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Patricia Rankin

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Chair & Professor
Faculty w/Admin Appointment, TEMPE Campus, Mailcode 1504

Patricia Rankin is the Chair of the Arizona State Physics department. She did both her undergraduate and her graduate work at Imperial College, London. As an undergraduate student, she was awarded the “Governor’s Prize” for graduating first in her year in Physics. In 1988 she became an Assistant Professor of Physics at the University of Colorado Boulder  (CUB )and the only women on the Physics faculty at the time. She was a recipient of both a Sloan Fellowship and a Department of Energy Outstanding Junior Investigator Award. She was awarded tenure in 1995. She then chose to work for two years in Washington D.C. as a program officer for particle physics at the National Science Foundation. Returning to Boulder she was promoted to Full Professor. She served in a variety of administrative roles at CUB including as director of a residential academic program in the natural sciences/environmental sciences, as Associate Dean for the Natural Sciences, as Associate Vice Chancellor for Faculty Development and Diversity, and as Senior Associate Vice Chancellor for Research. She joined the Arizona State University Faculty in 2021.


She has a PhD in High Energy Particle Physics and an abiding interest in big picture questions like "Why is there so little antimatter in the universe?". Since modern particle physics experiments often involve thousands of people, understanding how organizations work and how to get things done is part of being successful so over time she has developed a very valuable skill set for dealing with real world problems.  Her research interests shifted over the years from experimental particle physics (including precision measurements as tests of the Standard Model and studies of heavy quark physics with a focus on understanding the symmetries of nature) to ways to address the lack of representation of women in Science, Technology, Engineering and Mathematics (STEM) fields and especially in leadership positions. She was PI of the CU Boulder NSF ADVANCE Institutional Transformation Grant and has studied how participation in networks affects success in academia. She has recently co-authored a review of evidence-based research, underlying theories, and interventions related to women’s representation in the STEM workforce (here).  She is also interested in effective decision making and how best to spread scientific literacy. These interests led her to her current role on the ASU campus.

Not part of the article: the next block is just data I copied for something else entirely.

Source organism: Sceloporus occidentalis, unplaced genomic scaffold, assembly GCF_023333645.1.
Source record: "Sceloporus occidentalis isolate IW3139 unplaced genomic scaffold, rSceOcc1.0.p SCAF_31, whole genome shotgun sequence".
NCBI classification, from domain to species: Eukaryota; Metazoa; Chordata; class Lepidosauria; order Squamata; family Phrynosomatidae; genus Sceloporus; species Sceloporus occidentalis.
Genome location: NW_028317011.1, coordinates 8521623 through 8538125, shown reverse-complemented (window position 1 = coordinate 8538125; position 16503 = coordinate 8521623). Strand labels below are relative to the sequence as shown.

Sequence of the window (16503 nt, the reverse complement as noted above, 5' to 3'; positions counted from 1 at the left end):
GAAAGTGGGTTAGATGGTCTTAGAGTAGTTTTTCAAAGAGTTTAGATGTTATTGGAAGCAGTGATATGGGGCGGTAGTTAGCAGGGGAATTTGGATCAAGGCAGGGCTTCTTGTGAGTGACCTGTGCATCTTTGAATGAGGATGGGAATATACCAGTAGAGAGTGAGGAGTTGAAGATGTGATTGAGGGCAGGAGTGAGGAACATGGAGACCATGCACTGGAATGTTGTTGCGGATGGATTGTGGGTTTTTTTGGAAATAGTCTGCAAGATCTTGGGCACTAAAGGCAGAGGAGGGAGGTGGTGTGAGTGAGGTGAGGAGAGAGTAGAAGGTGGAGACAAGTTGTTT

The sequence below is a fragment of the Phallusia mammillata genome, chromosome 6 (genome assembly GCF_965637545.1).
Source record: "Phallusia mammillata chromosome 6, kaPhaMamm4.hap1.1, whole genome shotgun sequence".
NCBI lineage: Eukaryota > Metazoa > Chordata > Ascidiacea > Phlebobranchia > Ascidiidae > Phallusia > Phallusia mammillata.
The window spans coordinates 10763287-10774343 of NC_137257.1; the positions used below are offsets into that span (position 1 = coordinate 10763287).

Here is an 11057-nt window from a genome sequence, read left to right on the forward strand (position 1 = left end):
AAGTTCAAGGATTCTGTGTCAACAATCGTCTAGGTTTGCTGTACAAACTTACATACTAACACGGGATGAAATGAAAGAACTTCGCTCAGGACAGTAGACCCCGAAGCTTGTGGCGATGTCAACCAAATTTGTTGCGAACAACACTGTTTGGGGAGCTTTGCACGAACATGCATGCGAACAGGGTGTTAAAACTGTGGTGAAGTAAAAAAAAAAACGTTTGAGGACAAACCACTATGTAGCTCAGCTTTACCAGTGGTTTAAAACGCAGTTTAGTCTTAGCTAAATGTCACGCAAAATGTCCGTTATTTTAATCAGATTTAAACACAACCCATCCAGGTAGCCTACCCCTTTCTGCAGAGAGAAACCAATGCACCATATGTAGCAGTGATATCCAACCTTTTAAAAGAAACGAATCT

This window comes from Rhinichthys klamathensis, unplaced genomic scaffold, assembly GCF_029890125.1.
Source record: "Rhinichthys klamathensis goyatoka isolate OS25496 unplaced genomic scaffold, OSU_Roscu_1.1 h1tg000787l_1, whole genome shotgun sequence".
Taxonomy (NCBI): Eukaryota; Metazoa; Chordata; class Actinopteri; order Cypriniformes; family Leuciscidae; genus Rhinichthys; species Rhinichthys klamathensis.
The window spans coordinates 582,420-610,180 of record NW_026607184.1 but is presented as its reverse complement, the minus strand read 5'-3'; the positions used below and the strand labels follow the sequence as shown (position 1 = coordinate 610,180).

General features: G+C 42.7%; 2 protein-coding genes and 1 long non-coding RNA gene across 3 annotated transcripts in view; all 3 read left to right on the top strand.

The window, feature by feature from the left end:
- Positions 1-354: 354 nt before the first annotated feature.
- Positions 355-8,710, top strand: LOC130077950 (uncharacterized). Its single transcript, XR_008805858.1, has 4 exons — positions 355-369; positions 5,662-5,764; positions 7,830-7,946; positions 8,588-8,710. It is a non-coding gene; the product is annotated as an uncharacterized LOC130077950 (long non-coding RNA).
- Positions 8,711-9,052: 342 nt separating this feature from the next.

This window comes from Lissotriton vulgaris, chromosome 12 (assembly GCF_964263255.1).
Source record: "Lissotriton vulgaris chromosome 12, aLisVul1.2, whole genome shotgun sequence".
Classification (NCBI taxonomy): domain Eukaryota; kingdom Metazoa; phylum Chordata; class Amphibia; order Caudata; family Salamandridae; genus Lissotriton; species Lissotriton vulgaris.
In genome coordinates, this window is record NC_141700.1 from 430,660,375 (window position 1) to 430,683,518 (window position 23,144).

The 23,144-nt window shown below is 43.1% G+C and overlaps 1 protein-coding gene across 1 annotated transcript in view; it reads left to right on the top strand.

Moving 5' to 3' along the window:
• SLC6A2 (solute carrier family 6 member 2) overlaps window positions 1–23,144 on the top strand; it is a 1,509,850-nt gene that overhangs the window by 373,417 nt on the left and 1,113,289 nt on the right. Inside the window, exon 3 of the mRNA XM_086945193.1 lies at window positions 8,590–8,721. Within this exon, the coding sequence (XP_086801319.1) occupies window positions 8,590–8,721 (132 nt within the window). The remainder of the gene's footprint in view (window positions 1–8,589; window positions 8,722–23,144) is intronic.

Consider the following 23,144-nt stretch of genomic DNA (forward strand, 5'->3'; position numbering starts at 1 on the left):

Selected Publications on Particle Physics


1) The 3081/E Processor and its on-line use, P. Rankin, et al. Chicago Computing Applications (1985)1321

2) Radiative corrections at the SLC/LEP, P. Rankin, COLO-HEP-203, A contribution to the proceedings of the Michigan workshop on QED structure functions, Michigan, USA, 1989.

3) A Search for CP violation in D Decay, J. Bartelt et al. (CLEO II collaboration) Phys. Rev. D 52(1995)4860-4867.

4) Physics rationale for a B-factory, CESR-B Physics Working Group (K. Lingel, et al.).

5) BaBar Technical Design Report, D. Boutigny BaBar Collaboration, SLAC-R-95-451.

6) The BaBar Physics Book, P.F. Harrison and H. Quinn, editors, SLAC-R-504 (October 1998).

7) Physics at the U(4s), P. Rankin, A contribution to the proceedings of the International School of Physics ``Enrico Fermi'', Varenna, Italy 1998.

8) The Importance of Flavor Physics, P. Rankin, Proceedings of the 2002 Hampton University Graduate School (HUGS) Summer School






Publications related to promoting women in science and engineering


1) Vital Variables and Gender Equity in Academe: Confessions from a Feminist Empiricist Project, Joyce Nielsen, Robyn Marschke, Elisabeth Sheff, and Patricia Rankin, SIGNS Vol 31(Autumn 2005)1-28.

2)” Networking”, Patricia Rankin and Joyce Neilsen, invited contribution to “Success Strategies for Women in Science” edited by Peggy Pritchard, Elsevier (2005).

3) Demographic Inertia Revisited: An Immodest Proposal to Achieve Equitable Gender Representation among Faculty in Higher Education, Robyn Marshke, Sandra Laursen, Joyce Neilsen and Patricia Rankin. Journal of Higher Education 78(1) , 1-26 (2008)

4) “Weak Links, Hot Networks, and Tacit Knowledge – Why Advancing Women Requires Networking”, Particia Rankin, Joyce Neilsen, and Dawn Williams, invited contribution to “Transforming Science and Engineering:Advaning Academic Women”, edited by A. J. Stewart, J.E. Malley and D. LaVaque-Manty (2007) University of Michigan Press.


Text Book

Introduction to Vibrations and Waves (ISBN 10 1118441087 – Wiley , March 30th, 2015) by H.J. Pain and Patricia Rankin

Spring 2022
Course NumberCourse Title
PHY 484Internship
PHY 499Individualized Instruction
PHY 500Research Methods
Fall 2021
Course NumberCourse Title
PHY 500Research Methods
PHY 590Reading and Conference
PHY 700Research Methods
PHY 790Reading and Conference
Summer 2021
Course NumberCourse Title
PHY 584Internship
Spring 2021
Course NumberCourse Title
PHY 500Research Methods